The most surprising thing about the Smoky Mountains was how winding and sloped the roads were. It was beautiful but also there were times that I got stressed out from driving due to the single-lane roads on the edges of the mountains. On the way out of the Smoky Mountains, we went to the Gatlinburg Sky Bridge and my fear of heights did not get any better. It’s fun and worth it but there were quite a few moments where I questioned why I did this. It’s a narrow bridge and it swings when there are a lot of people on it, which did not calm my nerves. I went at night so I couldn’t see the glass floor but I could hear the coins that people threw down and how long it took before it bounced (140ft/42.6m high at midpoint). Adrenaline junkie I am not.
I also wanted to go to Thomas Jefferson’s Monticello, which is in Virginia (which is a focus of another piece to come), so we did that on the way back and also went to the Grand Caverns, a limestone cavern.
Eric Nam Concert +Edgar Allan Poe House
A friend and I went to Eric Nam’s (a Korean-American singer who’s active in the K-pop scene but is now trying to break into the American music scene) Philadelphia show. I ended up going to the Edgar Allan Poe House with her which was nearby (cue weird poses where I think I’m an angry raven– those photos will never make it onto this blog). We grabbed a bite to eat beforehand at Nan Zhou Noodle House in Chinatown.
I.W Gregorio’s This is My Brain in Love, comes out April 14th. It’s a YA book that we all need—it talks about mental health, belonging, being Asian-American and more. I’ve been peddling it to all my friends and acquaintances. It’s a fun book and a great read. Many aspects of it are familiar –Jos’s relationships with her brother (there’s a scene where Jos is woken up by her younger brother who needs homework help) and the Chinglish that is sprinkled throughout the book. Plus, there’s a worthy cause—Jos is trying to help her parents’ struggling Chinese restaurant before it goes under. Ilene is also a practicing surgeon and the author’s note in the end of the book is incredibly honest and brave as it details her own relationship with antidepressants. Mental health is stigmatized within society and especially so within the healthcare community. Ironic, isn’t it? Mindfulness and other buzzwords permeate medical education to a point where there are memes about it but there’s still a long way to go.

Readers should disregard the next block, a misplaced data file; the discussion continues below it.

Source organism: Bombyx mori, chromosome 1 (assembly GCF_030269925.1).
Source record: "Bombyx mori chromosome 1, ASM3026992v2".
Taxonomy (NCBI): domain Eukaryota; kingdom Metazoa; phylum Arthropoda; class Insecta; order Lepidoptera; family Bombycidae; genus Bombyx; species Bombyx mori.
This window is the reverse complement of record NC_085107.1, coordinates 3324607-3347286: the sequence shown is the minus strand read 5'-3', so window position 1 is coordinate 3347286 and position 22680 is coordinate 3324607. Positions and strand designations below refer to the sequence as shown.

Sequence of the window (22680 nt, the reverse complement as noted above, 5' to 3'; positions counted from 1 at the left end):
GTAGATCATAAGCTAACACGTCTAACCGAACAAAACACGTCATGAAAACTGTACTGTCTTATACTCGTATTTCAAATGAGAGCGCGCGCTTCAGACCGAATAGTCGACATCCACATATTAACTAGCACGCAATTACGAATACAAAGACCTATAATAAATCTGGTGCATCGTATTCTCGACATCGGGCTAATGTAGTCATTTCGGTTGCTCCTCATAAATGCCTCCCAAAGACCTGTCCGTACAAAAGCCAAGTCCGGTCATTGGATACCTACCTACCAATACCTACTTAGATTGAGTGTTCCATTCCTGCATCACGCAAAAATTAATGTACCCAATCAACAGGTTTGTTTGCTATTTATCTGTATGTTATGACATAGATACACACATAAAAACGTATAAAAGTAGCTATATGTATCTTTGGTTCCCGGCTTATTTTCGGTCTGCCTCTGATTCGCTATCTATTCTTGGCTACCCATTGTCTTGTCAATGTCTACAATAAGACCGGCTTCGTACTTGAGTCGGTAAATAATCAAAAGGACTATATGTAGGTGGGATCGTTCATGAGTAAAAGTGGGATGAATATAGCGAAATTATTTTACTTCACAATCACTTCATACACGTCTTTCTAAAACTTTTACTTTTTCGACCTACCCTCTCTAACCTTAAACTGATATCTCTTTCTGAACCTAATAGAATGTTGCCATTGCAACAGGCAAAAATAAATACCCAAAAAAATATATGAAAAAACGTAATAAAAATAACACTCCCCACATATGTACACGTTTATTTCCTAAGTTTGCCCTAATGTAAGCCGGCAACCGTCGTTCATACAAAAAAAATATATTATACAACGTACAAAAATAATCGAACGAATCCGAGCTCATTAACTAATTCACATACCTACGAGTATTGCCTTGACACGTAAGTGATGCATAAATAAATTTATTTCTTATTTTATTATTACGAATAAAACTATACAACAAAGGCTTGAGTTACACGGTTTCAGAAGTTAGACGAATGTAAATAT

I also finished up Little Gods (January 18th, 2020; HarperCollins) by Meng Jin and it’s heartbreaking as much as its beautiful. 17-year-old Liya brings her mom’s ashes back to Beijing and she learns the truth about her mom’s life. In an interview with NPR, Jin says, “I think that children often don’t see their parents as full people. They see them as parents first, right? And that’s really what Liya discovers throughout the book, is that her mother was a person with as much strange individuality as herself.”
Somehow that covers most of my life highlights and now we’re back to the present. Normalcy now is best described as a mostly productive day despite everything. I try to stay off social media to keep my mind on school but sometimes I’ll fail and read a headline or two. Mutual aid groups have sprung up left and right. I am heartened by it. Over social media, I talked to a few high school classmates over coronavirus help. I hope that we remember kindness after this is all over. I also hope that we remember the essential workers after—the grocery store workers, the postal service, janitors and more. Without them, where would we be?
Amidst everything, I hope we all find community and grace.
For tips on staying in, check out Girls Night In‘s Stay Home, Take Care website: https://www.stayhometakecare.com
For easy home gardening ideas, check out this twitter thread (scallions, bok choy, etc): https://twitter.com/katchow/status/1246511573998481414
For a list of mutual aid groups near you, check out this Google sheet: bit.ly/PandemicLocalResources
How are you dealing with it all? What are your snippets of normalcy?